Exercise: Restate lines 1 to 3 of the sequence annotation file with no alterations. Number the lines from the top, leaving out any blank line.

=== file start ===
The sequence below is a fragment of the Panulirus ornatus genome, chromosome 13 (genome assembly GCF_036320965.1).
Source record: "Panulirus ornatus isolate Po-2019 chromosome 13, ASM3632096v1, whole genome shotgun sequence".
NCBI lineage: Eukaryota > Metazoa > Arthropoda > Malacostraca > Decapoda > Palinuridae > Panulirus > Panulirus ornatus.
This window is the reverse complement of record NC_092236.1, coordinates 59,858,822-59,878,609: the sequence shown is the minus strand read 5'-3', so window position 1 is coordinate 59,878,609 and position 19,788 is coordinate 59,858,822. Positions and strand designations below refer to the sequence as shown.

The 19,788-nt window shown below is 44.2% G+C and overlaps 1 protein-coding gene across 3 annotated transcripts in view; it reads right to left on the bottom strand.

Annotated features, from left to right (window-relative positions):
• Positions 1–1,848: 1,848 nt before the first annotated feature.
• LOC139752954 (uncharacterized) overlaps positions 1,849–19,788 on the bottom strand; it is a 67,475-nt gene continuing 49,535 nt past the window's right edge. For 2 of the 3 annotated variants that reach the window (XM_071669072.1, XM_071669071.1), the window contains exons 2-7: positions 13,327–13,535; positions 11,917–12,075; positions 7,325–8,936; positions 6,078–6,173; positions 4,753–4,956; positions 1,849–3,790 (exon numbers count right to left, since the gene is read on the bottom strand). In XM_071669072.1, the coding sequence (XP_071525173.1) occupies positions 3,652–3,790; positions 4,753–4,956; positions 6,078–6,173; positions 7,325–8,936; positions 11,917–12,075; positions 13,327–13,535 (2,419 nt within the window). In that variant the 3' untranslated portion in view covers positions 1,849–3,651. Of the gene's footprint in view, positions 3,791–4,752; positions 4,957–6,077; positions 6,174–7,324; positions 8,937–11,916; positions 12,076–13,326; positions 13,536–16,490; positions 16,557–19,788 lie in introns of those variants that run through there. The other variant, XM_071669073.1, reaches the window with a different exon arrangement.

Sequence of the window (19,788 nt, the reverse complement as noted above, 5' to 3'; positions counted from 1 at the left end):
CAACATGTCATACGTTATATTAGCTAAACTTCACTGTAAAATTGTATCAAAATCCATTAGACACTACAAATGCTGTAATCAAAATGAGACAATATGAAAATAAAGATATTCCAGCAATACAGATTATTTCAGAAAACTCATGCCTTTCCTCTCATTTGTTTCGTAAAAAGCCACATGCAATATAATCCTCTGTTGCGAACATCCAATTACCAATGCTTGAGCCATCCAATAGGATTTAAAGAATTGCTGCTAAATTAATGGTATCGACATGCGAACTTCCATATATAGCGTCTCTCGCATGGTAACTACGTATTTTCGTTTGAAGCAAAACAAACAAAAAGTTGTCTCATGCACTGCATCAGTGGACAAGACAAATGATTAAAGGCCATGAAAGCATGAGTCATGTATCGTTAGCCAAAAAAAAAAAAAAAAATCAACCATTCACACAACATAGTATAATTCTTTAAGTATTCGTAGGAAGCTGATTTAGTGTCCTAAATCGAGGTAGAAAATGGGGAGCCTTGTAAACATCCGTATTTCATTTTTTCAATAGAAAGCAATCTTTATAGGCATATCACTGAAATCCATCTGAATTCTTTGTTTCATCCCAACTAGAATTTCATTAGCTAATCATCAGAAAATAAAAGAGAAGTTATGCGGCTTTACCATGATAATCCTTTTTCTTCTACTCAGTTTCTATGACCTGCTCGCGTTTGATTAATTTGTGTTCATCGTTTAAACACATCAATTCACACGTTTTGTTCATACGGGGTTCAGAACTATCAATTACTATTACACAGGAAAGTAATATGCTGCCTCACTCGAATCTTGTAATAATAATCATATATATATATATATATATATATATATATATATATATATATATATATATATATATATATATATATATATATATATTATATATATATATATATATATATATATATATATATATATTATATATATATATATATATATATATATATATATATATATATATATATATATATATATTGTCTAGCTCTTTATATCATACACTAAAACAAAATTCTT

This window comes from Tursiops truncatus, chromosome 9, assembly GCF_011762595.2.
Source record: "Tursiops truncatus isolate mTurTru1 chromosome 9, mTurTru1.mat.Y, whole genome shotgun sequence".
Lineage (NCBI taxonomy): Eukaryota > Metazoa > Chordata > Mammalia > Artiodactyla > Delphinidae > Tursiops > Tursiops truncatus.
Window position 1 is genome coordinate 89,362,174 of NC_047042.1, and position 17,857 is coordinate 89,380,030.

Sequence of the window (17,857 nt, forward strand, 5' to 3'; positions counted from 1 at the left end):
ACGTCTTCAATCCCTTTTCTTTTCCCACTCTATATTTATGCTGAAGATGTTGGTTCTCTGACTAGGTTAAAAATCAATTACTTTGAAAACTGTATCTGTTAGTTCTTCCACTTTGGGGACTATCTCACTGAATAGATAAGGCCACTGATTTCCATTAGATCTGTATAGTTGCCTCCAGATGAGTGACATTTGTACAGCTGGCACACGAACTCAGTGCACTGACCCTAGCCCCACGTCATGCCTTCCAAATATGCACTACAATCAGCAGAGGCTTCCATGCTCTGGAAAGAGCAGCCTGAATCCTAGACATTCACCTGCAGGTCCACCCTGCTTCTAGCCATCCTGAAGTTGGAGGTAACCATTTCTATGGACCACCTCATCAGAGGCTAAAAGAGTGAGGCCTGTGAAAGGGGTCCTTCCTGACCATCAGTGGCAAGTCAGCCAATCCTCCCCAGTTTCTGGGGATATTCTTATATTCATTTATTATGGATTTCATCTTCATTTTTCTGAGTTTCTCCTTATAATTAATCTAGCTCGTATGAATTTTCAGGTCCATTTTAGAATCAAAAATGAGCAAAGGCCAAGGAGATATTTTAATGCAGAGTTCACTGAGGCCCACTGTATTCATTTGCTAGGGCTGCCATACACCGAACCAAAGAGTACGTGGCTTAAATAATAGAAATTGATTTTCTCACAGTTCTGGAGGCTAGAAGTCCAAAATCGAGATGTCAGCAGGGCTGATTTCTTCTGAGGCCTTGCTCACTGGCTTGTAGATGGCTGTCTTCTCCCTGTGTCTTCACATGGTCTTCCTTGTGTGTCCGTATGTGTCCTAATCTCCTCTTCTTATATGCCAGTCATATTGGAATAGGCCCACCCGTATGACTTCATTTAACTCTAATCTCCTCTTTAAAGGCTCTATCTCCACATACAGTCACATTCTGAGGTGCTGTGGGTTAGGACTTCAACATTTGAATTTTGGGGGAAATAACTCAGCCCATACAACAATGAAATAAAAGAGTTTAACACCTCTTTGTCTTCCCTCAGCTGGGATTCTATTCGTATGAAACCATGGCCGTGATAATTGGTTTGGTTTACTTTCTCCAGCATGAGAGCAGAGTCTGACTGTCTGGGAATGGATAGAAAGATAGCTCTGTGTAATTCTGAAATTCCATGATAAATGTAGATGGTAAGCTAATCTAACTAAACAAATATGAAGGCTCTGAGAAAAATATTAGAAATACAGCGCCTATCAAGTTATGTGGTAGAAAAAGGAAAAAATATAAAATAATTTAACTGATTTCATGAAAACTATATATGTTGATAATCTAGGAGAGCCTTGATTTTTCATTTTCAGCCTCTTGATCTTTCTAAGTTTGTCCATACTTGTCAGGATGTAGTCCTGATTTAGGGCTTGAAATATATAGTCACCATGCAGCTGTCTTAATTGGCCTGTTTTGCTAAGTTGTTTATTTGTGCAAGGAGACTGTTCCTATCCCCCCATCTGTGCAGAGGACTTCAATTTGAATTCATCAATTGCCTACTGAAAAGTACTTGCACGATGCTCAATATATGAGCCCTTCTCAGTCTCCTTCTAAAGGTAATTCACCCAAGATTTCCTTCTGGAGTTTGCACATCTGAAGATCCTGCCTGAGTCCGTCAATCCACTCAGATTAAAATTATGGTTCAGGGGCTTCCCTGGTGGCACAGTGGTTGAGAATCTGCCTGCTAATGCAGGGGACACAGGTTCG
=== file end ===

The sequence below is a fragment of the Panulirus ornatus genome, chromosome 13 (genome assembly GCF_036320965.1).
Source record: "Panulirus ornatus isolate Po-2019 chromosome 13, ASM3632096v1, whole genome shotgun sequence".
NCBI lineage: Eukaryota > Metazoa > Arthropoda > Malacostraca > Decapoda > Palinuridae > Panulirus > Panulirus ornatus.